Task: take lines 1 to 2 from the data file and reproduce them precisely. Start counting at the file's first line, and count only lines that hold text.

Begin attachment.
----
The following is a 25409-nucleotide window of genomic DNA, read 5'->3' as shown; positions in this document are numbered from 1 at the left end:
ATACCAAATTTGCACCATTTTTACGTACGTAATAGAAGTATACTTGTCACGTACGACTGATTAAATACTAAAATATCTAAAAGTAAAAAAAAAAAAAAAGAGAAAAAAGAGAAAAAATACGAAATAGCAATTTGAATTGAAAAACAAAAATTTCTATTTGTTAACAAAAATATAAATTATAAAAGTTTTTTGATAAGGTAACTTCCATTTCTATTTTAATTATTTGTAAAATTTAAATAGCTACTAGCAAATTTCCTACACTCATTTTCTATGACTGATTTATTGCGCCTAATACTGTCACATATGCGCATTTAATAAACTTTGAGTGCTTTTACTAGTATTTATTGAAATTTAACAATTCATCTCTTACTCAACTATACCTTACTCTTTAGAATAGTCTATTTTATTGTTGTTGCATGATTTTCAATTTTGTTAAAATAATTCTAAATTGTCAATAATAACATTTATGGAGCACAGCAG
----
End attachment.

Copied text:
The following is a 25409-nucleotide window of genomic DNA, read 5'->3' as shown; positions in this document are numbered from 1 at the left end:
ATACCAAATTTGCACCATTTTTACGTACGTAATAGAAGTATACTTGTCACGTACGACTGATTAAATACTAAAATATCTAAAAGTAAAAAAAAAAAAAAAGAGAAAAAAGAGAAAAAATACGAAATAGCAATTTGAATTGAAAAACAAAAATTTCTATTTGTTAACAAAAATATAAATTATAAAAGTTTTTTGATAAGGTAACTTCCATTTCTATTTTAATTATTTGTAAAATTTAAATAGCTACTAGCAAATTTCCTACACTCATTTTCTATGACTGATTTATTGCGCCTAATACTGTCACATATGCGCATTTAATAAACTTTGAGTGCTTTTACTAGTATTTATTGAAATTTAACAATTCATCTCTTACTCAACTATACCTTACTCTTTAGAATAGTCTATTTTATTGTTGTTGCATGATTTTCAATTTTGTTAAAATAATTCTAAATTGTCAATAATAACATTTATGGAGCACAGCAG